Pope Francis: From the Via Negativa to the Via Transformativa

There lies a special relationship between the Via Negativa—feeling of pain and grief including that of Mother Earth—and the Via Transformativa.  The best worker of justice and compassion is the wounded healer.  We come to the work of compassion in touch with our own wounds and in that way can share solidarity with others who are undergoing injustice and oppression.  We stand with—not over.  Com-passion means passion-with.

“Filling the First Box” Students in the Beekeeping for Beeginners class for youngsters watch as Jon Zawislak gets ready to transfer honey bees from a transport box to their new home.(U of Arkansas System Division of Agriculture photo by Mary Hightower), Flickr

In his recent letter for the Care of Creation, Pope Francis lays out a succinct appeal to deepen the Via Positiva, our love of the Earth, and to acknowledge the darkness of soul and society that is perpetuating the debasement of the Earth.  “We were created not to be tyrants, but to be at the heart of a network of life made up of millions of species lovingly joined together for us by our Creator…. Now is the time to repent, to be converted and to return to our roots. We are beloved creatures of God, who in his goodness calls us to love life and live it in communion with the rest of creation….”  Repentance—changing our ways and Letting Go—is part of the Via Negativa.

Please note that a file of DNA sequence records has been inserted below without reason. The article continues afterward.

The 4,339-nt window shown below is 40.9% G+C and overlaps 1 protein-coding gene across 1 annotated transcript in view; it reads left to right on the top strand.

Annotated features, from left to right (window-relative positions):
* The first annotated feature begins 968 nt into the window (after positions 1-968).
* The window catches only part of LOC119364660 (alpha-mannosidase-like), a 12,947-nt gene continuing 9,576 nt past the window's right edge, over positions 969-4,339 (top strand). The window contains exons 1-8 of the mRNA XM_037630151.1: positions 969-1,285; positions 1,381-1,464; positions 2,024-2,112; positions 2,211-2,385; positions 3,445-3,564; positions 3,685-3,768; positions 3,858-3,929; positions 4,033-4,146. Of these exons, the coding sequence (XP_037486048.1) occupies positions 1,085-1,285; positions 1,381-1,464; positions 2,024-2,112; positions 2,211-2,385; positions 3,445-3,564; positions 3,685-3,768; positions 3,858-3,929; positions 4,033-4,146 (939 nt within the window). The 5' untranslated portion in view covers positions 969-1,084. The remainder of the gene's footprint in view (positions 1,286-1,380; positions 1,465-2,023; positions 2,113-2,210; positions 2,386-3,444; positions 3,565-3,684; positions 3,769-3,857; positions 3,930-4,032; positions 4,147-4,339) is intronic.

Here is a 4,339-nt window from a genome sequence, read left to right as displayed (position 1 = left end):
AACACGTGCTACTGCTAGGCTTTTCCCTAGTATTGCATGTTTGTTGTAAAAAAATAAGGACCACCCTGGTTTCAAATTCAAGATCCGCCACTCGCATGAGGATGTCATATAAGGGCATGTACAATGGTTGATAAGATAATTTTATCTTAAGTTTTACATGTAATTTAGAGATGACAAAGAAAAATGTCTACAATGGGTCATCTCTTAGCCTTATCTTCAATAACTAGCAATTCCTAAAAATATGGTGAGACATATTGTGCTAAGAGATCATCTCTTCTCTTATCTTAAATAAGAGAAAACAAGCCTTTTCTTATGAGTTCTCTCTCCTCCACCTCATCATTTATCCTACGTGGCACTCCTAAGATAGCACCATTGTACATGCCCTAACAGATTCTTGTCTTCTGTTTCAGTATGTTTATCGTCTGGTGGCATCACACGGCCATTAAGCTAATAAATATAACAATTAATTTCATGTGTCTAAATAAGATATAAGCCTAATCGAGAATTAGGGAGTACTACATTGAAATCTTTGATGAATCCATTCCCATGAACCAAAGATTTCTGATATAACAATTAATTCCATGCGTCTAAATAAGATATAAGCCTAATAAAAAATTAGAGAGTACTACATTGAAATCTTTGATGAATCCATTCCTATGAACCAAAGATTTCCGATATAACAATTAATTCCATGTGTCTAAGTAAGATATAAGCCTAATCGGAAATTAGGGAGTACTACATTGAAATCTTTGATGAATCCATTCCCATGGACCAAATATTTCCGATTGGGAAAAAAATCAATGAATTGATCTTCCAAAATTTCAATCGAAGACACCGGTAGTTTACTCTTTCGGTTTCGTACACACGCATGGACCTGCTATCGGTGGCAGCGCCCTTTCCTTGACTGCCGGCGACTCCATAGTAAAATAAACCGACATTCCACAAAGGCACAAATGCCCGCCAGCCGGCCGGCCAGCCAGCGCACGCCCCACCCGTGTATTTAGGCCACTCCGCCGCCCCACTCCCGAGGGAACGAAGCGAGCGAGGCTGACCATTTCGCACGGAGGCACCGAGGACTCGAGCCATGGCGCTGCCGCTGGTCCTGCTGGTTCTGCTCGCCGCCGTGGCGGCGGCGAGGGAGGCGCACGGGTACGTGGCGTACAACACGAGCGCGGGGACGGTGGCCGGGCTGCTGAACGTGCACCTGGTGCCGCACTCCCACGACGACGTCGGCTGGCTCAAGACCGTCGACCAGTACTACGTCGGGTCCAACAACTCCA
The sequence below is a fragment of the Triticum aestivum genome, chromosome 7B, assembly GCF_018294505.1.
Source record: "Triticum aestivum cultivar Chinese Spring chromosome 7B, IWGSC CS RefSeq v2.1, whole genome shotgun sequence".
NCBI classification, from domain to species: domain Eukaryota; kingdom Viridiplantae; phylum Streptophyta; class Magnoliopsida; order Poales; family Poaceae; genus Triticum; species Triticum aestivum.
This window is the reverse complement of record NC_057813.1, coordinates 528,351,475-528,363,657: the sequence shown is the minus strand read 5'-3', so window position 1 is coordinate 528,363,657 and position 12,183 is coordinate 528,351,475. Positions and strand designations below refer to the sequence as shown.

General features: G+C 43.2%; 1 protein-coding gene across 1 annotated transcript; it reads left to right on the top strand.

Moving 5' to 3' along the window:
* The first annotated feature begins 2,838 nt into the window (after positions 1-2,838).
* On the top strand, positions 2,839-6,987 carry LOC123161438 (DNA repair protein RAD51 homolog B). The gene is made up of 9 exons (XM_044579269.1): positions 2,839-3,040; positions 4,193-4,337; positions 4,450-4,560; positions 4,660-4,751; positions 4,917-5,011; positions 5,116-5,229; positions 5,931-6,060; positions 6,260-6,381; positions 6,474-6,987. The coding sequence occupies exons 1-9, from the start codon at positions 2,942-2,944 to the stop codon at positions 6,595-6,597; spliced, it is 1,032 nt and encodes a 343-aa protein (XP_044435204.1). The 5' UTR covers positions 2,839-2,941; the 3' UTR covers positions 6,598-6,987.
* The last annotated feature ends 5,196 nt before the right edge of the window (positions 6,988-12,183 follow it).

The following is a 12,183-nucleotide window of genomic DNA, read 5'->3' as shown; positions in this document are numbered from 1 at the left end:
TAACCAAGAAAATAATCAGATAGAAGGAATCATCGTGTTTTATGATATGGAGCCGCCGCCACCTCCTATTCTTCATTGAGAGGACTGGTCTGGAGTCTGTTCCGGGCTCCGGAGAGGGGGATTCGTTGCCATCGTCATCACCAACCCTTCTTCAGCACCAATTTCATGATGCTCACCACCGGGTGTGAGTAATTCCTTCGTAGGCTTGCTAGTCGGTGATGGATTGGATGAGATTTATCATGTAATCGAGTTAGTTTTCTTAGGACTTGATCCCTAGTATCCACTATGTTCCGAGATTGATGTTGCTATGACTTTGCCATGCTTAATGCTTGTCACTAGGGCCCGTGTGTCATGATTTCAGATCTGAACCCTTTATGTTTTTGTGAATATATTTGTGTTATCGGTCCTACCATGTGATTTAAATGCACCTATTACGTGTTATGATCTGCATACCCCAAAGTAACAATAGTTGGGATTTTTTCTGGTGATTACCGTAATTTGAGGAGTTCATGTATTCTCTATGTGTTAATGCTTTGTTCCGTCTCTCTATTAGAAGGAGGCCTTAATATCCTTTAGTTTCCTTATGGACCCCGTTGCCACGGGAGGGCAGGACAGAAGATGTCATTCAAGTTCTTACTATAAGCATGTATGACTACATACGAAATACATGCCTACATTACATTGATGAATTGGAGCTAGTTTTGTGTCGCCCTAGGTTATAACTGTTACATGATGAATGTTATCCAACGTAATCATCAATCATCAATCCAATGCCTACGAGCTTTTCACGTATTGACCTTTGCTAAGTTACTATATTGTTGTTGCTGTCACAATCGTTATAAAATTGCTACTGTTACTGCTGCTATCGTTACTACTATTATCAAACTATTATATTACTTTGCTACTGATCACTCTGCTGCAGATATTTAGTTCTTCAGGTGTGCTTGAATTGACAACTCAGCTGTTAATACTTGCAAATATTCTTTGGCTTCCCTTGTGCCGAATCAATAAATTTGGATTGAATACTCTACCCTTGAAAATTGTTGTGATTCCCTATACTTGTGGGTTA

Pope Francis’ appeal for action constitutes the Via Transformativa. 

“Extinction Rebellion London” Photo by Alexander Savin, Flickr

“Appeals are directed first at raising the awareness of political and civil leaders. I think in particular of those governments that will meet in coming months to renew commitments decisive for directing the planet towards life, not death. The words that Moses proclaimed to the people as a kind of spiritual testament… come to mind: “Therefore choose life, that you and your descendants may live” (Dt 3:19).

“Second Harvest Food Bank Volunteers” Photo by Jon West, Flickr

We can apply those prophetic words to ourselves and to the situation of our earth. Let us choose life! Let us say “no” to consumerist greed and to the illusion of omnipotence, for these are the ways of death. Let us inaugurate farsighted processes involving responsible sacrifices today for the sake of sure prospects for life tomorrow. Let us not give in to the perverse logic of quick profit, but look instead to our common future!”  

The prophet in us says: “No!”  They mystic in us says: “Yes!”  We are all called to be both mystics (lovers) and prophets (spiritual warriors who resist).  The Pope concludes his call to action that God, “’the lover of life’ (Wis 11:26), grant us the courage to do good without waiting for someone else to begin, or until it is too late.”

See: Matthew Fox, The Reinvention of Work: A New Vision of Livelihood for Our Time.

Banner image: “Eco-Village 2” Joseph Oriel, resident of Eco-Village 2, standing with tire garden crops. Oriel, who was displaced from Port-au-Prince, Haiti, after the earthquake, learned organic farming from Peasant Movement of Papaye, which partnered with the Unitarian Universalist Service Committee, to establish ecovillages for the refugees. A decade later, those ecovillages are becoming self-sustaining and sustainable.  Photographer: Wendy Flick www.uusc.org

For Deeper Contemplation